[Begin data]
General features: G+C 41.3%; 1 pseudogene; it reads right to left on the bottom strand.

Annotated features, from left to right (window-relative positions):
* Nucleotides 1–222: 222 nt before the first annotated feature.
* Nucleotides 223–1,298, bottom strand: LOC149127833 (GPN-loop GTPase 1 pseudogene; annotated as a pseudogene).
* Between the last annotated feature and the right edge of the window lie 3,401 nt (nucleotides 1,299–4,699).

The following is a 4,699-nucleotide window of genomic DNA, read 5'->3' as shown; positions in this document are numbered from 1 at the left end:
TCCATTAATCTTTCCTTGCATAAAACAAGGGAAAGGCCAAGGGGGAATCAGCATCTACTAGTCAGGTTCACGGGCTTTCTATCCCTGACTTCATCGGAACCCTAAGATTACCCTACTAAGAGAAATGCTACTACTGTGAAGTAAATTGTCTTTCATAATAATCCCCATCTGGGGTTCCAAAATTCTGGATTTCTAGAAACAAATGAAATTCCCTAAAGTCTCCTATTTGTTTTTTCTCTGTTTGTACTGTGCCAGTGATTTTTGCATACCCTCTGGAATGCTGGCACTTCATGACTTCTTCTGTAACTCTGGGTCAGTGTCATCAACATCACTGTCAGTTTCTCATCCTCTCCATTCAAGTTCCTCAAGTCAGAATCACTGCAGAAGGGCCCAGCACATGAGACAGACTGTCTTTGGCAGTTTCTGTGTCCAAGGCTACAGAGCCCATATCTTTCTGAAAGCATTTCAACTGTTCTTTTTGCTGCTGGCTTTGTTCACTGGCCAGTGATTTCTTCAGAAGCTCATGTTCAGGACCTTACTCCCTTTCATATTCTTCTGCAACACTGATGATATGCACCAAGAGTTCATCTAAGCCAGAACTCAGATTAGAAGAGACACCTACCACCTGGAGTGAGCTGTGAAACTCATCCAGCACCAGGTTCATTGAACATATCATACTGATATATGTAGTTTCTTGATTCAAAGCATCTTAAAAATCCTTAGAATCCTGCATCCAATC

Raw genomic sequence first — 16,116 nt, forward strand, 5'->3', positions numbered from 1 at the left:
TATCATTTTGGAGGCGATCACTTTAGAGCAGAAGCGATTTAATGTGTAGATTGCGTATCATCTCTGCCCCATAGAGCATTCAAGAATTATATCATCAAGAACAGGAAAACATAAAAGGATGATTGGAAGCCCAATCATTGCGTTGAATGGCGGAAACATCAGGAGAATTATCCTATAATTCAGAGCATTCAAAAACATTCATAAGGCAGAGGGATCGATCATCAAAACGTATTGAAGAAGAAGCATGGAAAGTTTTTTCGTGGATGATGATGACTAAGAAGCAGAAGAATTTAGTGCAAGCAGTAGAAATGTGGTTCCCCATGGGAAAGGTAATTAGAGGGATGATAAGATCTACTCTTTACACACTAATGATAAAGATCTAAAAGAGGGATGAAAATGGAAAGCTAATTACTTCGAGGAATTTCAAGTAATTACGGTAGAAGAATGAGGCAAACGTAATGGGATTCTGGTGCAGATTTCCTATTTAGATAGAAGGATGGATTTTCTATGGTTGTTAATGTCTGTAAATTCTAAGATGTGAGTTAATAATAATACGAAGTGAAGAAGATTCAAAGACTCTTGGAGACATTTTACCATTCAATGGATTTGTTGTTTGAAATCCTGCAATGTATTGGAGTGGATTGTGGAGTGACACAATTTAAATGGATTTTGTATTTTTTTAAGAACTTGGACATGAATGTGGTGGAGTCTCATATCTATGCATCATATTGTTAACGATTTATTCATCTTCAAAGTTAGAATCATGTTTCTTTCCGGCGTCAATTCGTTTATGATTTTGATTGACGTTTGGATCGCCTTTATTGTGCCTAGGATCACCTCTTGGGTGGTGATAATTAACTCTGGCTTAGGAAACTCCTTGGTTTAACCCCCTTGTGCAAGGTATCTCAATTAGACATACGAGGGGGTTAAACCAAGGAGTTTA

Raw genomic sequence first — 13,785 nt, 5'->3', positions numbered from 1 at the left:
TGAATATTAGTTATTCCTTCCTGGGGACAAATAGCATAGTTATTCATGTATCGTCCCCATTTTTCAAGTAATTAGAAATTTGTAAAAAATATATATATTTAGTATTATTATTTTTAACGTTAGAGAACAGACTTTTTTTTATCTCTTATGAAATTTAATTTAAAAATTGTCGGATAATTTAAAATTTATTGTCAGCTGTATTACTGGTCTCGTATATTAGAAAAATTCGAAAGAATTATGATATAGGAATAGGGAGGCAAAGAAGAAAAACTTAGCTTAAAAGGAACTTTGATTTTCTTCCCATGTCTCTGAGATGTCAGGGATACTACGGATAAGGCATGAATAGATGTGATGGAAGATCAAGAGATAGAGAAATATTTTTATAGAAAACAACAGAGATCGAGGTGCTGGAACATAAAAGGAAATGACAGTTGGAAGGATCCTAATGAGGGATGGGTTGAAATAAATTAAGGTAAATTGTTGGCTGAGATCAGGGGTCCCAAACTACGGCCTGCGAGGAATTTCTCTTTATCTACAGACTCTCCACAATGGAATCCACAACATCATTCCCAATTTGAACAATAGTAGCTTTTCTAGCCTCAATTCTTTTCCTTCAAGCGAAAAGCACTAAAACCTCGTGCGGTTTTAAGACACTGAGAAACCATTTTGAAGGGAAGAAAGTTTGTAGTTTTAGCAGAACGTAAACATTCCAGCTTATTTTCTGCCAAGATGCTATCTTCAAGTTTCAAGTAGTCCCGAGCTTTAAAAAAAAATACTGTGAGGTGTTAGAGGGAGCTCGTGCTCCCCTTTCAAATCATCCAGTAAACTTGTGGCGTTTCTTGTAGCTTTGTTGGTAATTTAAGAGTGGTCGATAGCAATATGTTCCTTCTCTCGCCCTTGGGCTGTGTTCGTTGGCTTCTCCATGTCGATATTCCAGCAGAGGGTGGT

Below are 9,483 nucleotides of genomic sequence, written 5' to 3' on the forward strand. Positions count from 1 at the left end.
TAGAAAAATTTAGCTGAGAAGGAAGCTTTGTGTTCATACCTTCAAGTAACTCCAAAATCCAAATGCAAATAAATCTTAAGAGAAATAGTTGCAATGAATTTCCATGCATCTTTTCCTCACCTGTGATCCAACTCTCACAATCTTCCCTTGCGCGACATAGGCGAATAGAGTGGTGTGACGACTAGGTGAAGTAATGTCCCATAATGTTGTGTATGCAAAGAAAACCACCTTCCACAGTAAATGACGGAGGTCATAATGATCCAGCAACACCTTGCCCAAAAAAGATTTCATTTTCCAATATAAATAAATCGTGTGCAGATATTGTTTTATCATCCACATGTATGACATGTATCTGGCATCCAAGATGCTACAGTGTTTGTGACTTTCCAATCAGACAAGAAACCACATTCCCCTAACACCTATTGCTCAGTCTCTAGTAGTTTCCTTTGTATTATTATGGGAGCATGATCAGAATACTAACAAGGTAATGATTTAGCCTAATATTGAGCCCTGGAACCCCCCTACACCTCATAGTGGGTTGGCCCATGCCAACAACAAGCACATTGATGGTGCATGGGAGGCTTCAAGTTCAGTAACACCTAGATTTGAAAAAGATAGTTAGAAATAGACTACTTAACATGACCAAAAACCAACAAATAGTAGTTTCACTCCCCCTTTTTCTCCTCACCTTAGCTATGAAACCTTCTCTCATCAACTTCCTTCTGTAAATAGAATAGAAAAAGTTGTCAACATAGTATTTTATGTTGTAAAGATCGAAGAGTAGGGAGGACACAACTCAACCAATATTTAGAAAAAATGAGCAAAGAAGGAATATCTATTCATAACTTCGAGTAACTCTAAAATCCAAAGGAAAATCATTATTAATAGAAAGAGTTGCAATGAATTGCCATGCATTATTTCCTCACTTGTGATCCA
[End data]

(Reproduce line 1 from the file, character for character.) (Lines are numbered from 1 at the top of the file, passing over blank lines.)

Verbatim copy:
General features: G+C 41.3%; 1 pseudogene; it reads right to left on the bottom strand.